Why it matters: Except for the very wealthy who can afford to buy whatever they want, the housing shortage touches almost every aspect of Americans' lives and livelihoods and hits the overall economy, too.
The lack of affordable housing means some are shut out from that first rung on the ladder to building wealth, while for others the more immediate threat of homelessness is never too far off.
By the numbers: Estimates on the exact size of the country's housing deficit vary but they're all in the millions.
According to the most recent estimates from Freddie Mac, the country is short about 3.8 million units of housing, both for-rent and for-sale — meaning there aren't enough homes to keep up with the number of new households that are forming.
A few reasons for the shortage: A lack of available labor to build homes, as well as regulations over land use and zoning.
NIMBYism: The pushback that new construction gets in the nation's suburbs and cities, Freddie Mac explains.
Also, homebuilding activity cratered after the Great Recession, and never totally recovered (see the chart below).
Work from home increased the demand for space.
Data: FRED via Moody's Analytics; Chart: Axios Visuals
The big picture: The median home price, at $419,103, is now 40% higher than it was in January 2020, before the pandemic-driven run-up (though it’s inched down 3.1% over the most recent year), per Redfin.
Between the lines: Some believed higher mortgage rates would push prices down much more, making homes more affordable, said Daryl Fairweather, chief economist at Redfin.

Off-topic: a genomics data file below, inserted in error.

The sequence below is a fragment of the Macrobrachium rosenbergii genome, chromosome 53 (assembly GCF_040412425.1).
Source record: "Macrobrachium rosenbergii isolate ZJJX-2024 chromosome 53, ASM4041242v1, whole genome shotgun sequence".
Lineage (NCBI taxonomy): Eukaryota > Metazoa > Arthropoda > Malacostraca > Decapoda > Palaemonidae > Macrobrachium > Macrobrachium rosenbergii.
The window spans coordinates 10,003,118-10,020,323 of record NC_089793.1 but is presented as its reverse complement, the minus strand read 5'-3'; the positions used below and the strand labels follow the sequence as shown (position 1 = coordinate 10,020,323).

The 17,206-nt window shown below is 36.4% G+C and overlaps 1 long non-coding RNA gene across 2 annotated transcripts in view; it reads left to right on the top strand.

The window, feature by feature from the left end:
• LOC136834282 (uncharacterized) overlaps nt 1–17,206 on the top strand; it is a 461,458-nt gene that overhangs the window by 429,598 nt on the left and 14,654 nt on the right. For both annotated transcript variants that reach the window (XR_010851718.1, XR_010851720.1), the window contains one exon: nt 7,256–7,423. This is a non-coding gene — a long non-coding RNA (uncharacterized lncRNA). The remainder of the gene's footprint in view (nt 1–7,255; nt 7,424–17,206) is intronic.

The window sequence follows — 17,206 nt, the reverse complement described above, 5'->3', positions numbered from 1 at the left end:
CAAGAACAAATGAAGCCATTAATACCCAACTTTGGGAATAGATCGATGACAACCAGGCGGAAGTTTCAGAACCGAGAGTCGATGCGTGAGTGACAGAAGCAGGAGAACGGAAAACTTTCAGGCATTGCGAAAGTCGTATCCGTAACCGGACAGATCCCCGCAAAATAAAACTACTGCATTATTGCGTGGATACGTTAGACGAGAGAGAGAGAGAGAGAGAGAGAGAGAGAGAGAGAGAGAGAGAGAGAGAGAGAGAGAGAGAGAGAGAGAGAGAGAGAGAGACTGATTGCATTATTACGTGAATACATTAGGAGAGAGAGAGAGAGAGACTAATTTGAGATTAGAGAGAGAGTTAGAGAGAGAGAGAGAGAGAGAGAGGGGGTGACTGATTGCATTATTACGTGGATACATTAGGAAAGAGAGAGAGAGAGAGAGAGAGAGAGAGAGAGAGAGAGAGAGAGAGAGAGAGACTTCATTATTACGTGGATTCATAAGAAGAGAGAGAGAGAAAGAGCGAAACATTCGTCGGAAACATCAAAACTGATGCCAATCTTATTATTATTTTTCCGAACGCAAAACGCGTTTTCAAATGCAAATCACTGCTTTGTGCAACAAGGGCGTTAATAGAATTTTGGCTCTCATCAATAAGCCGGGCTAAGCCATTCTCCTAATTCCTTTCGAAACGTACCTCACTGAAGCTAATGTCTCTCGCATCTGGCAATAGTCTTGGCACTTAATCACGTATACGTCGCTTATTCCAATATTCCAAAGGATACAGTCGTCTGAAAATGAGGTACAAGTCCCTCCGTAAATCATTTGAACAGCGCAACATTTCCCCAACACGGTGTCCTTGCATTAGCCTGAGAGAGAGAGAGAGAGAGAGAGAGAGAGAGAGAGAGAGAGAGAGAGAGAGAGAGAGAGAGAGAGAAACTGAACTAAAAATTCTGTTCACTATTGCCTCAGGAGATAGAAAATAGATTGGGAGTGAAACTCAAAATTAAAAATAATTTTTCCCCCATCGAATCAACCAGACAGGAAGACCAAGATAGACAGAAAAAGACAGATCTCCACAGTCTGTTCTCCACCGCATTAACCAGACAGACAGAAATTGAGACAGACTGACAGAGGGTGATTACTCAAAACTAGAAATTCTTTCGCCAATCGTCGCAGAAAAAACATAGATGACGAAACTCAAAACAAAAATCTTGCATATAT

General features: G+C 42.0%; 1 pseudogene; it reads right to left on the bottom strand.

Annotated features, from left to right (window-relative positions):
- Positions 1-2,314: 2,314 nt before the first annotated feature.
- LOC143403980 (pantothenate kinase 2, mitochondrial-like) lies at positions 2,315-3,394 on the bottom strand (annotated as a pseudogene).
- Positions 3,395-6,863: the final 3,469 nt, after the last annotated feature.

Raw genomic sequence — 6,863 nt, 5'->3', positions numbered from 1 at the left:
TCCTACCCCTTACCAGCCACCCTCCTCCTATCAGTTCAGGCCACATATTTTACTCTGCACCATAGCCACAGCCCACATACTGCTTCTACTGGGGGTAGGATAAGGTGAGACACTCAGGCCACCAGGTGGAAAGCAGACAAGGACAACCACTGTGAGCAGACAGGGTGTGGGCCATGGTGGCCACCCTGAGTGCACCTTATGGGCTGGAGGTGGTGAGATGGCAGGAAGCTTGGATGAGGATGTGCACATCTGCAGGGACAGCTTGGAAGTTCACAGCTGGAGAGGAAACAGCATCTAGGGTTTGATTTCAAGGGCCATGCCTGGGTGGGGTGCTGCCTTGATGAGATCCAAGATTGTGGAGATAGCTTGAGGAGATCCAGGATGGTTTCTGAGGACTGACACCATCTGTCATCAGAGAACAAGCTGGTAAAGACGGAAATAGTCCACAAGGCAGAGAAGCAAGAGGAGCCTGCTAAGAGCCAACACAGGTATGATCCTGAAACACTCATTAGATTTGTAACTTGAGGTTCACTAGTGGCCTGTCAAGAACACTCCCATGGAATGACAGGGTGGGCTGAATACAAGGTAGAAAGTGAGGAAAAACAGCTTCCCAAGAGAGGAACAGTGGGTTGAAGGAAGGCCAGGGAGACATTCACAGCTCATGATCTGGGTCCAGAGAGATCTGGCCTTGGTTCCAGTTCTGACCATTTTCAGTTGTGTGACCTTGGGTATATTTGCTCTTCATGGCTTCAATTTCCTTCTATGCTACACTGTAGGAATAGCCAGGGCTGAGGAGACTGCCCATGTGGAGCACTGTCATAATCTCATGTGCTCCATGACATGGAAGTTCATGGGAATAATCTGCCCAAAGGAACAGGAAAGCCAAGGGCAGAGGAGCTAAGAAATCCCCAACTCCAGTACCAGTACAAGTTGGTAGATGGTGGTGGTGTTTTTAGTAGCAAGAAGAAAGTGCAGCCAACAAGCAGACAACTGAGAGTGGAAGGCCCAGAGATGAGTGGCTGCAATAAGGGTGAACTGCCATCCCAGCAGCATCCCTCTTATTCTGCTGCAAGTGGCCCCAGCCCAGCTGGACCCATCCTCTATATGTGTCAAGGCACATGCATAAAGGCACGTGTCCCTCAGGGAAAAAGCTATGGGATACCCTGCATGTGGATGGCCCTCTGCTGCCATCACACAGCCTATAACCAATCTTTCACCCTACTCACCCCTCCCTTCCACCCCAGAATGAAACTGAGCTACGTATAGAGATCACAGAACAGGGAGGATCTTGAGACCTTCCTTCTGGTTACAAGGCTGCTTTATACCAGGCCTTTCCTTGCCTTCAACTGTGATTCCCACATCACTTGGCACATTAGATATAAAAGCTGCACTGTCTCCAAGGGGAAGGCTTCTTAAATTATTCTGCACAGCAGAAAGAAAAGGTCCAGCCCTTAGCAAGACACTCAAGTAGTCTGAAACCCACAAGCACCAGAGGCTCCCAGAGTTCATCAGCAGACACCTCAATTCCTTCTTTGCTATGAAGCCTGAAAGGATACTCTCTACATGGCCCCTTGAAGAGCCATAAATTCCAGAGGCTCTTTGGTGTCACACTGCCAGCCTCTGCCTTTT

The rationale was that the economy would slow, as a result of the Fed's rate-hiking campaign, and folks would lose jobs or their incomes would fall and they'd have to sell.
"That just hasn't happened," she said.
That's because the economy has remained surprisingly strong, so most homeowners don't have any financial reason to sell.
There's also the golden handcuffs: Most mortgage holders stay put, hanging on to their record-low rates.
Plus, so many people moved during the pandemic-era boom — 60% of mortgage holders bought their homes or refinanced their mortgage in the last four years, per Redfin — that fewer people want to move now.
The impact: That all translates into low inventory on the market — there are 39% fewer homes for sale now than five years ago, Redfin reported last week.
That's a major factor in keeping prices from falling much.
It could be worse: House prices would probably have increased by at least 15% over the past year had the Fed not raised rates, Fairweather said.
For example: A lot of first-time buyers were initially scared off when mortgage rates first started rising last year, said David Ostrowsky, a senior loan officer at CrossCountry Mortgage in the New York City metro area. Now, he's seeing them come back and try to buy.
"A certain mindset has shifted," he said, they're no longer "fixated" on interest rates, and are now trying to focus on their future overall monthly payments.
And they're getting caught up in bidding wars for homes, he said.
"Buyers are not scared away by interest rates, especially first-time homebuyers. They are handcuffed by a lack of inventory."